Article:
211. Confessions by Saint Augustine (397 AD)

Plot: Augustine confesses to God both his sins before embracing Christianity and his thoughts, anguishes and joys since his conversion. My version was an old Penguin Black Classic, translated by R. S. Pine-Coffin (what an unfortunate name!) (ISBN 014044114X)

My thoughts:   Perhaps the world’s first autobiography, Confessions is 90% praise of God, addressed to God but acknowledged that is to be read by men and women – in fact it would make excellent sermon material even today. Between all the praise, joy and anguish as Augustine finds his way to the Lord are some very thoughtful passages on original sin, the nature of God and evil, education (better in a free spirit of curiosity than under fear and compulsion), and friendship (Augustine muses over stealing tasteless pears from his neighbour with his friends, not for hunger or malice, but to enjoy doing mischief in the company of others).

But his greatest sins as he looks back at his younger years seem to be lust (he had at least two mistresses and a wife), and pride (in that he  took him years to renounce his earlier belief in Manichaeism, and even longer to accept Christianity despite his mother’s prayers and urging).

Of thirteen books, the first ten deal with his confessions, while the last three discuss the Book of Genesis. I slowly crawled my way through the ten (constant praise to the Lord does not make for riveting reading) before throwing in the towel just hours before New Year’s Eve.

Favourite lines/passages:

“I had my back to the light and my face was turned towards the things which it illuminated, so my eyes …  were themselves in darkness” page 88

“The proud cannot find you, even though by dint of study they have skill to number stars and grains of sand, to measure the tracts of constellations and trace the paths of planets”    page 93

Augustine and his friends come across a drunk beggar, happy and carefree while Augustine is wracked in the throes of indecision and misery bought about by his ambitions.  Even though he recognises the beggar’s happiness is bound to be short-lived, it highlights his own unhappiness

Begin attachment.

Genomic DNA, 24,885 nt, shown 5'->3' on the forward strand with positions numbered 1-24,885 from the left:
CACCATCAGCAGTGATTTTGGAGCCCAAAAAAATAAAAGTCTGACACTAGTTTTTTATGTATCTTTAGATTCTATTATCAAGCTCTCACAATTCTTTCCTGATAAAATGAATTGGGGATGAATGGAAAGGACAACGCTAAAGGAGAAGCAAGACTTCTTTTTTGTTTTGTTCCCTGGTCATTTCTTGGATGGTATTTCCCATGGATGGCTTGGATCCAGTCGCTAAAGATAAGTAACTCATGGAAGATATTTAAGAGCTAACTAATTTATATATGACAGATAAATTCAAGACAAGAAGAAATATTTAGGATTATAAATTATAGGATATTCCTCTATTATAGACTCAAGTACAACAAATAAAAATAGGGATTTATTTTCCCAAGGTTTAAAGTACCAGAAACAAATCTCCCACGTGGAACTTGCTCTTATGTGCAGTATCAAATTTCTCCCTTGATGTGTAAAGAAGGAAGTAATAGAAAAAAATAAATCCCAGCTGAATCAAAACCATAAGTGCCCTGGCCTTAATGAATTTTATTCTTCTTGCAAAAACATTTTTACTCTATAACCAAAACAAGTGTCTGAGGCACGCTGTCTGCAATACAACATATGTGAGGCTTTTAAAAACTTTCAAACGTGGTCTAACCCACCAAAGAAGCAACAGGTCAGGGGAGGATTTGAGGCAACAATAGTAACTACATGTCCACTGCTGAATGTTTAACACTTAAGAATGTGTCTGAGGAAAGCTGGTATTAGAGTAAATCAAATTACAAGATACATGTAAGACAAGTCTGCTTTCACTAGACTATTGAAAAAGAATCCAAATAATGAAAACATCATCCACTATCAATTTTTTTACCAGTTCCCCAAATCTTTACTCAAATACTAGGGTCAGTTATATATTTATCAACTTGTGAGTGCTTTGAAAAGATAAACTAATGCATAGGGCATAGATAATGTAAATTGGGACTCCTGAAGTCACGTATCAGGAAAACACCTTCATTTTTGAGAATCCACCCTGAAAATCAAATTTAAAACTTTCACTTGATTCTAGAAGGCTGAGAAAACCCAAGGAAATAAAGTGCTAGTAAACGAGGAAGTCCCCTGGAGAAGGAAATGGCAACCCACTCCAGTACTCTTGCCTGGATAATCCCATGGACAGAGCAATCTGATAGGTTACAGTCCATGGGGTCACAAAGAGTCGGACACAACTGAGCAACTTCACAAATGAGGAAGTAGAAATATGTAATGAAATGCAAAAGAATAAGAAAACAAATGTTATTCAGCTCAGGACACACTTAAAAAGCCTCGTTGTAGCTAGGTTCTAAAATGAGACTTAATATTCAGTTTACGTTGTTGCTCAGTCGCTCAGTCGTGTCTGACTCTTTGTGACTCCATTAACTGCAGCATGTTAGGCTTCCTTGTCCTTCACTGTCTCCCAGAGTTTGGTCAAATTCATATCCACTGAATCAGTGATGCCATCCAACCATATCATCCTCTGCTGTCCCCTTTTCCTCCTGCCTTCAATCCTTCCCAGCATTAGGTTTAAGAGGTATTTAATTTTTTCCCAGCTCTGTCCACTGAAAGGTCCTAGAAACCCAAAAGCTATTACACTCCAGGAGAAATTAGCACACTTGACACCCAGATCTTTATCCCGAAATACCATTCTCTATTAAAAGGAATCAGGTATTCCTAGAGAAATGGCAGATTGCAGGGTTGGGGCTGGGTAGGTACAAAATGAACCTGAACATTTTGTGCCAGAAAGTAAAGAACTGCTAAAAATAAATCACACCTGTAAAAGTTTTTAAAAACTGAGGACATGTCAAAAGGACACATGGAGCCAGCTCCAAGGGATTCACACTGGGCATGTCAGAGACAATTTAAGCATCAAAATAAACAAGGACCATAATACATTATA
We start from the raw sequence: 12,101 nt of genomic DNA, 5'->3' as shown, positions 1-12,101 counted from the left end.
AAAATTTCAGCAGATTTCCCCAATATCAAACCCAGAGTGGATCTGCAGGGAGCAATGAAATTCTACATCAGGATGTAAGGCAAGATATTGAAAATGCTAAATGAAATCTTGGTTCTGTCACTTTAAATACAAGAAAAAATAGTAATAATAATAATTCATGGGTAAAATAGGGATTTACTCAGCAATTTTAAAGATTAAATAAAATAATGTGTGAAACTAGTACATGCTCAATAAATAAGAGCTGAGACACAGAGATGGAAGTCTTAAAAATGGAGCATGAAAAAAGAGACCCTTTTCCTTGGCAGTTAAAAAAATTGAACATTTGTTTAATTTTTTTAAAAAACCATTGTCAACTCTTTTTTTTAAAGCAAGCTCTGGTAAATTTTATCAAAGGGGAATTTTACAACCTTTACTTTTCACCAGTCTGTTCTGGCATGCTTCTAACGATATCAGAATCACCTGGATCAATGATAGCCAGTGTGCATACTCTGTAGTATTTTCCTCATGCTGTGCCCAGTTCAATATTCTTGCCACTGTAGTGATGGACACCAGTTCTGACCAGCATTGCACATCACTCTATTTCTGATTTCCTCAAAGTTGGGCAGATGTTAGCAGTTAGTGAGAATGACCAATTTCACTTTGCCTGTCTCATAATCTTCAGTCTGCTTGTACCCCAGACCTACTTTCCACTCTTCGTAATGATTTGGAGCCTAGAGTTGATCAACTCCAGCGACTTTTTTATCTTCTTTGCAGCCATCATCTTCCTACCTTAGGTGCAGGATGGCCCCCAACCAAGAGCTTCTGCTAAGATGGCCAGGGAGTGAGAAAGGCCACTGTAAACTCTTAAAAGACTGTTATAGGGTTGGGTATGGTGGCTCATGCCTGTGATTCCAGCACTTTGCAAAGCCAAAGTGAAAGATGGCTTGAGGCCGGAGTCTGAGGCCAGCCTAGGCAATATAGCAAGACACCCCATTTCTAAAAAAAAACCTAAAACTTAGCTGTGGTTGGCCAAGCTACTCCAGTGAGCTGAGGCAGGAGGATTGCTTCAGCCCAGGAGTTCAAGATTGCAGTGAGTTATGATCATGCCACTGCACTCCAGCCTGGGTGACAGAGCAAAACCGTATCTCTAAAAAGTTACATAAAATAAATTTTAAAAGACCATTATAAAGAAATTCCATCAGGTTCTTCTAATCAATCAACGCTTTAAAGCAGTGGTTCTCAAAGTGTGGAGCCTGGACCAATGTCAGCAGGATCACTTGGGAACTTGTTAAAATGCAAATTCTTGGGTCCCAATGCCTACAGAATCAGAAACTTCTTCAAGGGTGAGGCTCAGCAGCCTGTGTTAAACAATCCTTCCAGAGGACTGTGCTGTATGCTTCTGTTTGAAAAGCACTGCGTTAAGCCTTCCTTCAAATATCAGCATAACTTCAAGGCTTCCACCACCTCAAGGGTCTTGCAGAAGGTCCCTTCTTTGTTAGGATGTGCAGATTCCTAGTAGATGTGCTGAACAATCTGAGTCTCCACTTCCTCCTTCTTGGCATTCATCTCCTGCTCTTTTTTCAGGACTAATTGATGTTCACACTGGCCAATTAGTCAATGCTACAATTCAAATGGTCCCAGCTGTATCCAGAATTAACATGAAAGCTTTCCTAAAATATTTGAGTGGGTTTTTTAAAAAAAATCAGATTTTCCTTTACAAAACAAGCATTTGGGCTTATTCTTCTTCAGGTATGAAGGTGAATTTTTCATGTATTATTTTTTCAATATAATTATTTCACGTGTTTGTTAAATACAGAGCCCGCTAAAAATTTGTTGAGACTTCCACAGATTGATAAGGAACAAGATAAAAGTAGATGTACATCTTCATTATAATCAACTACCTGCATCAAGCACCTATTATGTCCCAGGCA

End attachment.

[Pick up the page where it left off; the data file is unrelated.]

“He had earned his wine by wishing good-day to passersby while I was trying to feed my pride by telling lies”    page 119

Personal rating:  A hard one to rate. A slow and often beautiful read with some gems of careful thought but just too much religious fervour for me. I’d best get used to that in the next 1000 years of literature.   4/10

Also in these years: Between 275 and 350 AD,

  • A plethora of Roman emperors are murdered, often killed off by their own troops
  • The Roman Empire is split administratively in two, with the Eastern half essentially becoming the Byzantine Empire
  • Mongol and Tibetan kingdoms emerge
  • Monasticism arises in Egypt (c.300 AD) and spreads to Western Christendom (c. 340 AD)
  • Roman Emperor Constantine becomes a Christian, providing the Church legitimacy and ending persecution (312 AD)
  • Founding of the cultural Gupta Dynasty in India
  • Constantine reunites the Roman Empire and calls the Council of Nicaea to resolve doctrinal disputes in the Church. He also founds the New Roman capital Constantinople on the site of Byzantium (330 AD)
  • Mexican centre Teolihuacan develops
  • Papal power centred in Rome grows stronger
  • Scots and Picts raid Roman Britain (c. 350 AD)

and most importantly, tea drinking starts in China.

(from The Book of Key Facts, published by Paddington Press, 1978)

As this is the last post for 2018, I wish that the coming year may bring you all much health, happiness, hot sweet tea, and readings of excellence. 



Leave a Reply

Fill in your details below or click an icon to log in:

WordPress.com Logo

You are commenting using your WordPress.com account. Log Out /  Change )

Twitter picture

You are commenting using your Twitter account. Log Out /  Change )

Facebook photo

You are commenting using your Facebook account. Log Out /  Change )

Connecting to %s

This site uses Akismet to reduce spam. Learn how your comment data is processed.